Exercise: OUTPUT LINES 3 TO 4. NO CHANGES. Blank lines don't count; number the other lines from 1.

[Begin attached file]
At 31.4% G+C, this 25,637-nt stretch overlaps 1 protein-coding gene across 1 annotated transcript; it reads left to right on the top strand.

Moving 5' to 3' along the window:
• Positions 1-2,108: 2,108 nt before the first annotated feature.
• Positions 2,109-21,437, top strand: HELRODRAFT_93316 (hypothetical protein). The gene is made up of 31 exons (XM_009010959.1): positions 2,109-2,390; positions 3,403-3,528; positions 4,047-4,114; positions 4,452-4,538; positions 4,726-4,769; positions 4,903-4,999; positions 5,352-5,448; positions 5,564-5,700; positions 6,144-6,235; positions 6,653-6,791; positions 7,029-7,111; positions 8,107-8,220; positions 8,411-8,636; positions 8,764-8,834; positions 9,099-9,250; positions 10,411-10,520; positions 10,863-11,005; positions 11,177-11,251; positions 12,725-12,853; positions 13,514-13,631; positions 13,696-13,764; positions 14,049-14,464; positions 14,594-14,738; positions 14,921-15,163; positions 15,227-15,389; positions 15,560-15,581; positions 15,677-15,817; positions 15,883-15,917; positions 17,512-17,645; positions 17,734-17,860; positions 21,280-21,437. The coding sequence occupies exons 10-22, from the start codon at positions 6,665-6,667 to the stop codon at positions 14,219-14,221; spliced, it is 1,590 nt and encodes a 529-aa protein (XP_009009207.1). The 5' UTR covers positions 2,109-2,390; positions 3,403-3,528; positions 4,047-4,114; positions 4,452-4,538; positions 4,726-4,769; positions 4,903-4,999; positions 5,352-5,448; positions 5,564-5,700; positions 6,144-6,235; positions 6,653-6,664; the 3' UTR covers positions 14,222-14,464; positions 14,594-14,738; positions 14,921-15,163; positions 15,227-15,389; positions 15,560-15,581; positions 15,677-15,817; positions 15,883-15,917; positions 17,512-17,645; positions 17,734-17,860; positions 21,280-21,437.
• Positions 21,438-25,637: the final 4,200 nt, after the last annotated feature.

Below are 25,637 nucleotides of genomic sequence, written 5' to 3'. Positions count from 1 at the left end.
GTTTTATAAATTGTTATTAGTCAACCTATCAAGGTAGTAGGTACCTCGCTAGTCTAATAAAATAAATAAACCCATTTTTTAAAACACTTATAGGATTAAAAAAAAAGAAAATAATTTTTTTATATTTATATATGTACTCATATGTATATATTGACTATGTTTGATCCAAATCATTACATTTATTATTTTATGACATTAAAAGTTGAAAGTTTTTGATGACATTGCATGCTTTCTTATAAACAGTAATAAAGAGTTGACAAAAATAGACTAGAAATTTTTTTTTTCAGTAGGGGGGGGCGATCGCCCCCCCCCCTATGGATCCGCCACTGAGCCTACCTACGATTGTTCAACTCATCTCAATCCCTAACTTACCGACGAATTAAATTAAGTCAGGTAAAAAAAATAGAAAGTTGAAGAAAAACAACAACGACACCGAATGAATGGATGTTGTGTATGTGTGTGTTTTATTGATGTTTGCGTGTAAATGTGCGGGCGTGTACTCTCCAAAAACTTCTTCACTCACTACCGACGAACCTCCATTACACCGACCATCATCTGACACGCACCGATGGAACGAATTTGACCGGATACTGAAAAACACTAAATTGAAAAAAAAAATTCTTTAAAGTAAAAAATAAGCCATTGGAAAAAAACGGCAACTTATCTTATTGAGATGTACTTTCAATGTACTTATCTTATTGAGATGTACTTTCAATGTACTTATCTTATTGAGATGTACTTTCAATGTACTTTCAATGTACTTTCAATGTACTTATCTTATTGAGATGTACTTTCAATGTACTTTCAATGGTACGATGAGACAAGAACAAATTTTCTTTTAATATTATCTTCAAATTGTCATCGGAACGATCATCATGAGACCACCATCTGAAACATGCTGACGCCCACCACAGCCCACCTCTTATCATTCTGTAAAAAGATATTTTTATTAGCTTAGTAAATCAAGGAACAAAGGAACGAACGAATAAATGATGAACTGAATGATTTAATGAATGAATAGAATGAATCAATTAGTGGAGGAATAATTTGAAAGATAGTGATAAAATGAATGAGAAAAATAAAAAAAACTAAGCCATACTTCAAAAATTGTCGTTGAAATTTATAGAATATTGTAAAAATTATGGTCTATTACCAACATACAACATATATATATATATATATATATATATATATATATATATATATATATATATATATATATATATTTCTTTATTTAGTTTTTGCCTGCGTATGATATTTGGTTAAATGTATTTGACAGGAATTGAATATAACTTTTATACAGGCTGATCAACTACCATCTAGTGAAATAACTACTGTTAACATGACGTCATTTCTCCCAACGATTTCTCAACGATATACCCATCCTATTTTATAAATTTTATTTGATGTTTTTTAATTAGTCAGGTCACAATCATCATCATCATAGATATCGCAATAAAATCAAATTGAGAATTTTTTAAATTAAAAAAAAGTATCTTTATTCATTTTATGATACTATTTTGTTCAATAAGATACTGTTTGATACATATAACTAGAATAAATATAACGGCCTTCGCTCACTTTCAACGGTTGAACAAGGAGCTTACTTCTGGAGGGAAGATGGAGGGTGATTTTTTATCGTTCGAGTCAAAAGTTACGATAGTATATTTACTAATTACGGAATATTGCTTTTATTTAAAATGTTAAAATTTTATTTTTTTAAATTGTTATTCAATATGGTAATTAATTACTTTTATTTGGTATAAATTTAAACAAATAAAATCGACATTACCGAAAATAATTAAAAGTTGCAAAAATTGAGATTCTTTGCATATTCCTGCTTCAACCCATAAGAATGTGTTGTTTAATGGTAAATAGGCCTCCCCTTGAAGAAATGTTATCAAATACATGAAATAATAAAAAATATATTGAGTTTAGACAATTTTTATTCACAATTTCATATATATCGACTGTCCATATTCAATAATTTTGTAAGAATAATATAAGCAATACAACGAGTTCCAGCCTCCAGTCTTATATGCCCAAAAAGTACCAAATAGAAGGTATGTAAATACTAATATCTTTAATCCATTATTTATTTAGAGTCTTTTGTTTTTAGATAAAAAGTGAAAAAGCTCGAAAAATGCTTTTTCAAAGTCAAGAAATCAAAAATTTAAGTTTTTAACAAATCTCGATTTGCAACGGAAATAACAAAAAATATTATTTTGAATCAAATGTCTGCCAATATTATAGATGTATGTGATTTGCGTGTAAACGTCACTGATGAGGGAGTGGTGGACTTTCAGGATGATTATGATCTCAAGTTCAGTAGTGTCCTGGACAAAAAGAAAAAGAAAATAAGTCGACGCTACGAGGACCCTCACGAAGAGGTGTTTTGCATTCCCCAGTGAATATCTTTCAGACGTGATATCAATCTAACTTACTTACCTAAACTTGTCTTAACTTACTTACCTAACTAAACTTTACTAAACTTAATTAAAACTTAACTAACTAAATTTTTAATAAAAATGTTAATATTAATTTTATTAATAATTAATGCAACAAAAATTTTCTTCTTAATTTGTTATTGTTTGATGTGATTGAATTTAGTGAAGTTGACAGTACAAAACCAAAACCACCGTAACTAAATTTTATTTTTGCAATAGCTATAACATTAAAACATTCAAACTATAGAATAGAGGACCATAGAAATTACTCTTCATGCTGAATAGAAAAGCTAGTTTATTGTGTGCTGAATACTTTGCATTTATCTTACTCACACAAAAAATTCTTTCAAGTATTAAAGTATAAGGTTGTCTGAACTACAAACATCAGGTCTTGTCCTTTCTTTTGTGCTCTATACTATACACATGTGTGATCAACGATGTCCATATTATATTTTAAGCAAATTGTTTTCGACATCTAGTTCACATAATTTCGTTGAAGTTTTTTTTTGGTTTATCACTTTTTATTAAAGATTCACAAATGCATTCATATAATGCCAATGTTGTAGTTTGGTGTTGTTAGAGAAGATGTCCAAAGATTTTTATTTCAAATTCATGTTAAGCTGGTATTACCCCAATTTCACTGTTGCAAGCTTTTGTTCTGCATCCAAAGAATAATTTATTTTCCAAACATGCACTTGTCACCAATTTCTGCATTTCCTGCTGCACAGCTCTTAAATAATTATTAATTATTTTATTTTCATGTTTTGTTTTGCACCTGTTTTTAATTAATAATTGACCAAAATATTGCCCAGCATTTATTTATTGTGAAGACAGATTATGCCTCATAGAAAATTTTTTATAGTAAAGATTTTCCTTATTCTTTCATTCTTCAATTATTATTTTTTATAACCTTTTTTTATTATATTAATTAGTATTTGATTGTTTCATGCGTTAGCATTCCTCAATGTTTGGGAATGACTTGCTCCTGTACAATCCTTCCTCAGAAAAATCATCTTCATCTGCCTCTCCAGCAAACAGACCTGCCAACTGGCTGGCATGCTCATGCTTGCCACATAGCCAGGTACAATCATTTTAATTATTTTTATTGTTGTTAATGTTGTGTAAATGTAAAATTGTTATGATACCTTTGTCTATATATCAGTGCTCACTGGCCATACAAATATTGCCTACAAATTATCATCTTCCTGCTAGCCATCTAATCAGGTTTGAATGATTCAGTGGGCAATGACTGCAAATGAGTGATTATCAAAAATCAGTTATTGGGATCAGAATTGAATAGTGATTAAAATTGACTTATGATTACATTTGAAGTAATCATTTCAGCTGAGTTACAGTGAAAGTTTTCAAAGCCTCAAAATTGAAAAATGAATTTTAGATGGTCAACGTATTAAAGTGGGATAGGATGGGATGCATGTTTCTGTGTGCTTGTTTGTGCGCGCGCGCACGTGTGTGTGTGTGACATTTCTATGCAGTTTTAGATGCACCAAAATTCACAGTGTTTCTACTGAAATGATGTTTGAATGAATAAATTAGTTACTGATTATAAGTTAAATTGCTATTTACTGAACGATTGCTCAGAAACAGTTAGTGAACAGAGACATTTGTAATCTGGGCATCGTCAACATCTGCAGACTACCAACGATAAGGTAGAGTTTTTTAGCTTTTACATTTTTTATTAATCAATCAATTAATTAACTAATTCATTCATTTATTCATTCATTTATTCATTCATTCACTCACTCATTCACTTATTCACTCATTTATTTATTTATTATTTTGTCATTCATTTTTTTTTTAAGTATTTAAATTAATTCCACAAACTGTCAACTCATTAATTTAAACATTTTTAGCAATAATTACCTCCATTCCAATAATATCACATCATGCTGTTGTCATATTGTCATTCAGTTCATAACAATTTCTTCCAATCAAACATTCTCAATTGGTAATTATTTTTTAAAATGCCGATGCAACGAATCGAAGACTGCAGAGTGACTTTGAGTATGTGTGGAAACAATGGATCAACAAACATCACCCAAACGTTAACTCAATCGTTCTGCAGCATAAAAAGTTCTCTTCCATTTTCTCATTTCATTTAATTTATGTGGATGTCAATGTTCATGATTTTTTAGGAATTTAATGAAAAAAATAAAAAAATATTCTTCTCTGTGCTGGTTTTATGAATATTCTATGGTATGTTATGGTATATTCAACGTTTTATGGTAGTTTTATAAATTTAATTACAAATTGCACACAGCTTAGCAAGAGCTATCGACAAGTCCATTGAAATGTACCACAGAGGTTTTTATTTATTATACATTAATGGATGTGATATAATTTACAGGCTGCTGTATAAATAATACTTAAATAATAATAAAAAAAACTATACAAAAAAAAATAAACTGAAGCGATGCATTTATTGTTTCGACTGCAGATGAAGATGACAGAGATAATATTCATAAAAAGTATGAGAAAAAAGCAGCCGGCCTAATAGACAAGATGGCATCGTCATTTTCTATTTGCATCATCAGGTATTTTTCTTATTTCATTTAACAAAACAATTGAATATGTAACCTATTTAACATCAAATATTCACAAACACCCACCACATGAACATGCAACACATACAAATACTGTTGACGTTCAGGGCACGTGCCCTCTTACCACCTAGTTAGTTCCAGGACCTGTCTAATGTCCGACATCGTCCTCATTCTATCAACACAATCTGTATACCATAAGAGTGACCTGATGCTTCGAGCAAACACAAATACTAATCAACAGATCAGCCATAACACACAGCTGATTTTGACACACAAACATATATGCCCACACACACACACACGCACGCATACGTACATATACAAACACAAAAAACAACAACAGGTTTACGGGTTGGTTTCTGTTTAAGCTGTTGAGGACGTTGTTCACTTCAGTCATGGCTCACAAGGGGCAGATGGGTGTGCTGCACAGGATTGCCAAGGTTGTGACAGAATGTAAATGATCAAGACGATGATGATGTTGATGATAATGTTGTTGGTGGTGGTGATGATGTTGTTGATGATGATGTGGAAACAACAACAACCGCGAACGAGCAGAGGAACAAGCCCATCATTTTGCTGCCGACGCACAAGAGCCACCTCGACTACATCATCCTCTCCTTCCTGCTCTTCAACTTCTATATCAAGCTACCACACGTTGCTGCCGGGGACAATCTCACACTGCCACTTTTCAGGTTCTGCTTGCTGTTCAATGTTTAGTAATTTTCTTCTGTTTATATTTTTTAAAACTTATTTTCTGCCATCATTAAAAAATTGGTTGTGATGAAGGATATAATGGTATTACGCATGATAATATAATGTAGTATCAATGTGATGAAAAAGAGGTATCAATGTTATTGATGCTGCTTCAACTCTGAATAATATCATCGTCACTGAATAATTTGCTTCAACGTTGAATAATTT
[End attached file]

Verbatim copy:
• Positions 1-2,108: 2,108 nt before the first annotated feature.
• Positions 2,109-21,437, top strand: HELRODRAFT_93316 (hypothetical protein). The gene is made up of 31 exons (XM_009010959.1): positions 2,109-2,390; positions 3,403-3,528; positions 4,047-4,114; positions 4,452-4,538; positions 4,726-4,769; positions 4,903-4,999; positions 5,352-5,448; positions 5,564-5,700; positions 6,144-6,235; positions 6,653-6,791; positions 7,029-7,111; positions 8,107-8,220; positions 8,411-8,636; positions 8,764-8,834; positions 9,099-9,250; positions 10,411-10,520; positions 10,863-11,005; positions 11,177-11,251; positions 12,725-12,853; positions 13,514-13,631; positions 13,696-13,764; positions 14,049-14,464; positions 14,594-14,738; positions 14,921-15,163; positions 15,227-15,389; positions 15,560-15,581; positions 15,677-15,817; positions 15,883-15,917; positions 17,512-17,645; positions 17,734-17,860; positions 21,280-21,437. The coding sequence occupies exons 10-22, from the start codon at positions 6,665-6,667 to the stop codon at positions 14,219-14,221; spliced, it is 1,590 nt and encodes a 529-aa protein (XP_009009207.1). The 5' UTR covers positions 2,109-2,390; positions 3,403-3,528; positions 4,047-4,114; positions 4,452-4,538; positions 4,726-4,769; positions 4,903-4,999; positions 5,352-5,448; positions 5,564-5,700; positions 6,144-6,235; positions 6,653-6,664; the 3' UTR covers positions 14,222-14,464; positions 14,594-14,738; positions 14,921-15,163; positions 15,227-15,389; positions 15,560-15,581; positions 15,677-15,817; positions 15,883-15,917; positions 17,512-17,645; positions 17,734-17,860; positions 21,280-21,437.